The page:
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Canadian doctors consider poverty as potential diagnosable disease


Photo Courtesy of godhelpusall.com

Photo Courtesy of godhelpusall.com

Fostering the development of more financial supportive social programs

 

By: Caitlin McKay, Staff Writer

Is poverty a diagnosable disease? The Canadian Medical Association (CMA) seems to think so.  This month, CMA president, Dr. Anna Reid, told an ‘All Party Anti-Poverty Caucus’ that poverty reduction “could be one of the most effective population health interventions possible.”

Money can’t buy good health. However, if you gather the statistics, there might be an argument as to why money can buy preventative health care.

People who face poverty live under extreme stress and this pressure results in a physical strain on the body. As a result of this stress, these people are more vulnerable to serious health problems including cardiovascular and disrupted immune systems. Researchers found that heart attacks are far more common in poor areas than wealthier neighbourhoods. Additionally, people who live in extreme stress, adopt unhealthy coping mechanisms such as alcohol, drugs or over-eating. Some doctors are now diagnosing their patients with poverty and consider their health problems as symptoms of a bigger issue.

In an interview with the Canadian Broadcasting Corporation (CBC), Dr. Gary Bloch with St. Michael’s Hospital said, “Treating people at low income with a higher income will have at least as big an impact on their health as any other drugs that I could prescribe them.”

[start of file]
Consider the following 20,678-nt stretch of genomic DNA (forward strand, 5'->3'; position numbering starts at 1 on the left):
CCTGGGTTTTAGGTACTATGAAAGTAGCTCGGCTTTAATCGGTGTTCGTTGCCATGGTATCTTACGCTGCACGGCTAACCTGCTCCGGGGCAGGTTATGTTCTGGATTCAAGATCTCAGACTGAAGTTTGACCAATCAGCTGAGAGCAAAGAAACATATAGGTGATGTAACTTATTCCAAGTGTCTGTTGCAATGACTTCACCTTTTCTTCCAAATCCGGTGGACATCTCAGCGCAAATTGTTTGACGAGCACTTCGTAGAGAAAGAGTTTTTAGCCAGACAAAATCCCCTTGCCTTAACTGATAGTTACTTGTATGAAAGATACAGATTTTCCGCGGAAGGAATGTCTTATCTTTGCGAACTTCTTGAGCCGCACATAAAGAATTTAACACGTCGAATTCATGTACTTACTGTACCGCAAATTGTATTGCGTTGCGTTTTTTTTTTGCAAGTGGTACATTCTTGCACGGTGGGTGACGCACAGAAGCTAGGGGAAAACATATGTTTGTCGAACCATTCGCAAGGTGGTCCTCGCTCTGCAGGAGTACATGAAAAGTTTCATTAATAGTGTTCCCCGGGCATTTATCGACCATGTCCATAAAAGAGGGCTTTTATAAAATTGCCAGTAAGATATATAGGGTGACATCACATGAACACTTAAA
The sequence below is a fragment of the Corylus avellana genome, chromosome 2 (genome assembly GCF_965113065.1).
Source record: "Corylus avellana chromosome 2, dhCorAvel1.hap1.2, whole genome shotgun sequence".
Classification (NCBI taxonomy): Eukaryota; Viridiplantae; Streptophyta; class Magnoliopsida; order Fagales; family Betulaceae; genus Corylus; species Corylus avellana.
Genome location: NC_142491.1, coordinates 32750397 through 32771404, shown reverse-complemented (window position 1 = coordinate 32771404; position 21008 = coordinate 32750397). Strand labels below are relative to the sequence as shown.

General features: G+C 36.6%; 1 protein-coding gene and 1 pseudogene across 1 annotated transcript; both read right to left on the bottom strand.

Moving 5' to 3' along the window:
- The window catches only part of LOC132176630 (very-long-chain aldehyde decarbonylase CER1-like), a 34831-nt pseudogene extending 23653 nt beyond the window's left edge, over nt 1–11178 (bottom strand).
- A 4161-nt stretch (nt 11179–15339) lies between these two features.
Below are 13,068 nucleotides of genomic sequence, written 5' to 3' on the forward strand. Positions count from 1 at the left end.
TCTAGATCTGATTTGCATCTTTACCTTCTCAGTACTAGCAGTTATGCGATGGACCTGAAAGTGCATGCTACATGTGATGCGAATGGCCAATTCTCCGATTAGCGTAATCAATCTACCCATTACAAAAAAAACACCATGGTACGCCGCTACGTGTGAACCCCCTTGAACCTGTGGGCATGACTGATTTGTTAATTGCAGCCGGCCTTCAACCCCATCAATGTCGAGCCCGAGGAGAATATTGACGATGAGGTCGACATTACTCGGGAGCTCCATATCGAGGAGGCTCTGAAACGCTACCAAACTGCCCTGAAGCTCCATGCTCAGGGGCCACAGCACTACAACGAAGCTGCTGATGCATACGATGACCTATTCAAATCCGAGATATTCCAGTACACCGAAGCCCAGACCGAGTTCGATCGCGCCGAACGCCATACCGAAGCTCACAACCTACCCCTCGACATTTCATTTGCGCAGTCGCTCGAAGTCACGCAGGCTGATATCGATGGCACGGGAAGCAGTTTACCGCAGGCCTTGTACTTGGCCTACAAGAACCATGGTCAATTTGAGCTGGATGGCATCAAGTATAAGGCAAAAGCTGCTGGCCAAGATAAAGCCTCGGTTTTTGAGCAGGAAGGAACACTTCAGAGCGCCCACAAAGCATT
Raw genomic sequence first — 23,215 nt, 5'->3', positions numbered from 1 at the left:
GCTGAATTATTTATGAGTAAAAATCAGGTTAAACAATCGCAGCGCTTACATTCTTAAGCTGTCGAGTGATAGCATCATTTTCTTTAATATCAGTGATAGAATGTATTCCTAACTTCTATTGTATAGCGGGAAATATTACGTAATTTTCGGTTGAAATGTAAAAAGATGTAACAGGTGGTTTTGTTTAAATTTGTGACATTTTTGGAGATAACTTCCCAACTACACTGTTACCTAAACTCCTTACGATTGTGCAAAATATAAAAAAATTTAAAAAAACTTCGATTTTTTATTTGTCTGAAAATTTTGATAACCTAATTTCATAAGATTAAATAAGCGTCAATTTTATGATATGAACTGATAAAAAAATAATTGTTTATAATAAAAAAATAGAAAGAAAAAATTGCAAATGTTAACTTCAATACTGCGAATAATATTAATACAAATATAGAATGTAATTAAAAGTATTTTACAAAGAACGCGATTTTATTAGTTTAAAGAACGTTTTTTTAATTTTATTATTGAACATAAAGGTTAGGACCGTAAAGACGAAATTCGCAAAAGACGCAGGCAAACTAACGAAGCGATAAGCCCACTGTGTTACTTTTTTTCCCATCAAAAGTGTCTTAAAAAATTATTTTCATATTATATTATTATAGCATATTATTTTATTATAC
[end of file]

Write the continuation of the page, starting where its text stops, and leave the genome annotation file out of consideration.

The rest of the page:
For patients that we do manage to get on income supports, their lives often really turn around.

This inner city family doctor asks all his patients about their income and where they get it along with the standard medical questions. While questions about personal income might just seem unrelated, Dr. Bloch considers this information to be a vital component of a patient’s medical history.

“I do see poverty as a disease,” Dr. Bloch told the CBC.

To assist the low income patients, Dr. Bloch helps them finding financial support and planning either through federal or provincial social programs. Such financially related treatment seems to improve the issue thus far.

“I absolutely see the improvement in my patients’ health. For patients that we do manage to get on income supports, their lives often really turn around,” Dr. Bloch told the CBC.

The World Health Organization states that poverty is the single largest determinant of health and largely considers poor social policy to be the underlying cause. As a long term health care plan, going the social policy route appears to be cheaper. In her presentation to the ‘All Party Anti-Poverty Caucus’ on Parliament Hill, Dr. Anna Reid claimed 20 per cent of health care spending goes toward care for illnesses and diseases which are caused by poverty living. Dr. Reid and the CMA urged the government to develop strategies that would reduce poverty and, as a result, lead to healthier Canadians.

It might be time for the Canadian government to write a new prescription on how to deal with income inequality and high poverty level. Canada may fair better than the United States, but, when compared to other high income countries with their already implemented social policies, Canada looks to be in poor health.

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